Today, I started my new job. Not my new job, really - it's my NEW new job. Not my old new job. That one ended abruptly when ("we love your work, babe") they ran ("been great having you here") out of ("we just don't have any more big") projects. Fortunately, I am resourceful: I jump-started the job hunt I'd shut down a couple of months ago in order to take my old new job and landed a series of interviews. And today, I went to work. Yay.
In an earlier post, I likened job hunting to dating. If there's any accuracy in the analogy, it stands to reason that taking the job is like getting married. As it happens, I think that's not too far off. All of the acrobatics you perform in the interview process to find out exactly what you might be getting yourself into seem never to be enough. No matter how many different people you talk to, you just can't fully tease out the political environment or the working conditions. For my line of work, they usually bring in some other worker bee who will be one of my co-workers if I end up taking the job, and I always (naively) try to find out how they like working there. Naturally, I can't ask that precise question in those exact words, because we're invariably sitting at a table with their boss. Instead, I make steady eye contact and ask them something about their "typical work day" or some other vague question, all the while telegraphing through my facial expressions and subtle eye movements that it's okay, they can drop the hints about what it's really like. I won't tell anyone, I promise. I'm not a spy. I'm one of them. I look for the signs that they're about to crack under the pressure of keeping a positive facade: is that a genuine smile? Or have they had the sides of their mouth pinned back like the Joker to make me believe that they're happy there? But I can never quite tell.
Lately, I've just taken a more blunt approach, asking about things like work hours and flexibility. I explain that I'm a single mother, and that I don't want to take a position in which I would disappoint them or myself if I can't meet the (ridiculous) expectations. (Is it a bad sign that people are storing rolled-up sleeping bags under their desks?) I'm not trying to avoid working. It's just that my children don't actually live at their school, contrary to what it seems.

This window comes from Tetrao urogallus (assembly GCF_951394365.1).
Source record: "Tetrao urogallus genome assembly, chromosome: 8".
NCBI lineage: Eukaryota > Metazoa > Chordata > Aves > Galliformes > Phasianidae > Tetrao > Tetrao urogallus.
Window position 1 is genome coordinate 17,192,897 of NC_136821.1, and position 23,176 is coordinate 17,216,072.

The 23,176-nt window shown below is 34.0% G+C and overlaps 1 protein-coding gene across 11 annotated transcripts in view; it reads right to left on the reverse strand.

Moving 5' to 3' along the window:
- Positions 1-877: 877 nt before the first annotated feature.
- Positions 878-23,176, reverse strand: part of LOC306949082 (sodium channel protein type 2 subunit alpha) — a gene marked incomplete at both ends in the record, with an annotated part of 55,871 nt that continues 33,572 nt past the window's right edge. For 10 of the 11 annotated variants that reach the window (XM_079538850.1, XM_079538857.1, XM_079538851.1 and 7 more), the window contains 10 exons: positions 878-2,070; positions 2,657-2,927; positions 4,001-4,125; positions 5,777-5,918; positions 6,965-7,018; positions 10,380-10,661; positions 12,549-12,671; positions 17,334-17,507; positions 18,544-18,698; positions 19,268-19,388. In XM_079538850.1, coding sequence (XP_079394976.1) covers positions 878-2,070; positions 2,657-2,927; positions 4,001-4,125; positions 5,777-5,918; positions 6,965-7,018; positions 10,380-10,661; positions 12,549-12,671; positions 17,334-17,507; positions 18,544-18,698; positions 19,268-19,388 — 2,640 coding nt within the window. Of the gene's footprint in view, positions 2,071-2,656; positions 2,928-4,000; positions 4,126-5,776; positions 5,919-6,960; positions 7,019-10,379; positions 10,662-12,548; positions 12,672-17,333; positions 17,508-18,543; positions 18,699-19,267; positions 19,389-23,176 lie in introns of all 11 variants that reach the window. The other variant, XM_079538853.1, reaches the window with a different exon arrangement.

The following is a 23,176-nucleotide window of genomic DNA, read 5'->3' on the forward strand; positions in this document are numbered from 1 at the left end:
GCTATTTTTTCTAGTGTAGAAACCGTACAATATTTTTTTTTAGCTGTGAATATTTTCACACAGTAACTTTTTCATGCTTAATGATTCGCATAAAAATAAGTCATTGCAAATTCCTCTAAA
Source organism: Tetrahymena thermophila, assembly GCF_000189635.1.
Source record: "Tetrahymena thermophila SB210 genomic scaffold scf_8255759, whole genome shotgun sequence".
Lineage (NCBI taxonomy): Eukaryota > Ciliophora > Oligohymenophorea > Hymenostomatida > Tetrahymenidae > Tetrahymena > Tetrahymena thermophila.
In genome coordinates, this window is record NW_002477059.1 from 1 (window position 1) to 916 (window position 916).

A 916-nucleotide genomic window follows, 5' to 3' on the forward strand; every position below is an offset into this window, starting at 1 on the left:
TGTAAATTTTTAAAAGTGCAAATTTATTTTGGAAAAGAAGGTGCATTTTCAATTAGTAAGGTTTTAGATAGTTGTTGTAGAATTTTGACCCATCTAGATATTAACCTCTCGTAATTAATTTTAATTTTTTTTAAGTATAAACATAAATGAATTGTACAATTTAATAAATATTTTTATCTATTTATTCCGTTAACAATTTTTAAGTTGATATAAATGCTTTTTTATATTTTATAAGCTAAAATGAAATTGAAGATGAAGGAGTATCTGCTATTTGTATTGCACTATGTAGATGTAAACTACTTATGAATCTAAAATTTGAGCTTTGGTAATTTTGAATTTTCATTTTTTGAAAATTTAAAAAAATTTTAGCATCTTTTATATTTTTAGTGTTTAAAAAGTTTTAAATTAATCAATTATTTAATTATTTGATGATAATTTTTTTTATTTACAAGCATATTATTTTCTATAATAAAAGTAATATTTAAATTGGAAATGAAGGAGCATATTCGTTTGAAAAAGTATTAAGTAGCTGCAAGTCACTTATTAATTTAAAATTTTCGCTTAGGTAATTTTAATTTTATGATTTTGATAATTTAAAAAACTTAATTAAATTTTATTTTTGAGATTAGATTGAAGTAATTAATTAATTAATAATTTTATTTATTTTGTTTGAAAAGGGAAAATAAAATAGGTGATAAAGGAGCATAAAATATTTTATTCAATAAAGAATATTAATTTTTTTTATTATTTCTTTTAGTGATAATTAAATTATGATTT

This was how I handled the interview for the job I started today. In spite of all that, I was rather surprised by the not-so-subtle indicators I encountered throughout the day that this wasn't exactly an ideal place to be. The word "micromanage" came up more than once today. This was on the heels of a meeting in which a weary systems administrator explained our new procedure for checking in our code (okay, now you know that I'm a programmer) in a way that will hopefully avoid breaking everything while we're hastily dealing with emergencies. I also found out that there's an honest-to-goodness time clock in the office (which allowed them to track everyone who stayed until 8:00 last Friday to release a last-minute enhancement). So much for flexibility. Incidentally, the clock sits on one of the desks of the two company owners who sit facing the developers who are all lined up against the wall, like some kind of reverse firing squad. When I interviewed, there was a lot of talk about how "exciting" things were at the start-up. In reality, I'm beginning to think the sentiment is much less like "Hooray! How exciting!" and more like what you feel just before you're hit by a semi or when your hair is on fire.
At this point, I'm taking a wait-and-see attitude. On the one hand, I'm happy to have a job. As long as they're paying me, it pays good money. (Let me say that I'm not at all confident that I won't show up, one morning, to a vacated office.) Like marriage, there are some nice perks. Unfortunately, it's also like marriage in that I've already experienced that "Are you really the same person(s) I interviewed before committing to this?" feeling. "Did I really agree to live here? And with you?" Most jobs I've had at least had a honeymoon phase. This one appears to lack that feature. On the bright side, there are no rose-colored glasses to get in the way of seeing things for what they really are. Plus, it's all uphill from here, right? Right? (You don't sound very convincing.)
I'd better hit the sack. I need to get up and go to my new new job, assuming it's still there. I do think I want an open relationship, to date other jobs. Maybe I can trade jobs with someone else, from time to time, like job swinging. (An all-new way of managing human resources, perhaps?) It's not like I want to be promiscuous, but I have needs, right? I'm definitely not so sure this was a good choice (also like my marriage). Probably a good thing I didn't sign a prenup.